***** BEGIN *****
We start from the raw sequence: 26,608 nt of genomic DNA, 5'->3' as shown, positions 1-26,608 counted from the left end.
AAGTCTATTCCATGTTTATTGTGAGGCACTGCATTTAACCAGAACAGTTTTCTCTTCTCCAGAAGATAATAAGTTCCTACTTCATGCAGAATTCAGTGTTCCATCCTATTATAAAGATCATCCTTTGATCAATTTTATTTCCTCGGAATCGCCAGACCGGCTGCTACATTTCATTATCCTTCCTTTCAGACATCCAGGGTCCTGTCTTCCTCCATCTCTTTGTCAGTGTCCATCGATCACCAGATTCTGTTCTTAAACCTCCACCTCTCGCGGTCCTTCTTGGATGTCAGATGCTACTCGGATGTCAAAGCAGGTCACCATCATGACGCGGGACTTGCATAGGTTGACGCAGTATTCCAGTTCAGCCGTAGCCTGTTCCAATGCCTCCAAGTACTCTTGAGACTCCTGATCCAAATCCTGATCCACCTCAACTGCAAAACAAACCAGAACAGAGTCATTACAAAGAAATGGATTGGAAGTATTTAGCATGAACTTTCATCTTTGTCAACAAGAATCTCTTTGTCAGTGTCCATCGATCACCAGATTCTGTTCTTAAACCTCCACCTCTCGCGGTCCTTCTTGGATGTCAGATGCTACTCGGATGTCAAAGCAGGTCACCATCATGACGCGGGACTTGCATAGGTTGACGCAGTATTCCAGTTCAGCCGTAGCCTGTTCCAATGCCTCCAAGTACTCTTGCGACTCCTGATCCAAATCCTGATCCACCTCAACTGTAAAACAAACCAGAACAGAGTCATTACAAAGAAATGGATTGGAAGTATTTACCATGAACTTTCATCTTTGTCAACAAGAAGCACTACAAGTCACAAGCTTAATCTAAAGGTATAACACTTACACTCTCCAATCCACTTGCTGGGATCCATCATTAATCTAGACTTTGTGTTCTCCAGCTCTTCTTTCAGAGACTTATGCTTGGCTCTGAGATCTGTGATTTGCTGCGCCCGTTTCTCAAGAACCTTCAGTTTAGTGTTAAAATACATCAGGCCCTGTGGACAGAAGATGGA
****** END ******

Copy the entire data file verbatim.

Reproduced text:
We start from the raw sequence: 26,608 nt of genomic DNA, 5'->3' as shown, positions 1-26,608 counted from the left end.
AAGTCTATTCCATGTTTATTGTGAGGCACTGCATTTAACCAGAACAGTTTTCTCTTCTCCAGAAGATAATAAGTTCCTACTTCATGCAGAATTCAGTGTTCCATCCTATTATAAAGATCATCCTTTGATCAATTTTATTTCCTCGGAATCGCCAGACCGGCTGCTACATTTCATTATCCTTCCTTTCAGACATCCAGGGTCCTGTCTTCCTCCATCTCTTTGTCAGTGTCCATCGATCACCAGATTCTGTTCTTAAACCTCCACCTCTCGCGGTCCTTCTTGGATGTCAGATGCTACTCGGATGTCAAAGCAGGTCACCATCATGACGCGGGACTTGCATAGGTTGACGCAGTATTCCAGTTCAGCCGTAGCCTGTTCCAATGCCTCCAAGTACTCTTGAGACTCCTGATCCAAATCCTGATCCACCTCAACTGCAAAACAAACCAGAACAGAGTCATTACAAAGAAATGGATTGGAAGTATTTAGCATGAACTTTCATCTTTGTCAACAAGAATCTCTTTGTCAGTGTCCATCGATCACCAGATTCTGTTCTTAAACCTCCACCTCTCGCGGTCCTTCTTGGATGTCAGATGCTACTCGGATGTCAAAGCAGGTCACCATCATGACGCGGGACTTGCATAGGTTGACGCAGTATTCCAGTTCAGCCGTAGCCTGTTCCAATGCCTCCAAGTACTCTTGCGACTCCTGATCCAAATCCTGATCCACCTCAACTGTAAAACAAACCAGAACAGAGTCATTACAAAGAAATGGATTGGAAGTATTTACCATGAACTTTCATCTTTGTCAACAAGAAGCACTACAAGTCACAAGCTTAATCTAAAGGTATAACACTTACACTCTCCAATCCACTTGCTGGGATCCATCATTAATCTAGACTTTGTGTTCTCCAGCTCTTCTTTCAGAGACTTATGCTTGGCTCTGAGATCTGTGATTTGCTGCGCCCGTTTCTCAAGAACCTTCAGTTTAGTGTTAAAATACATCAGGCCCTGTGGACAGAAGATGGA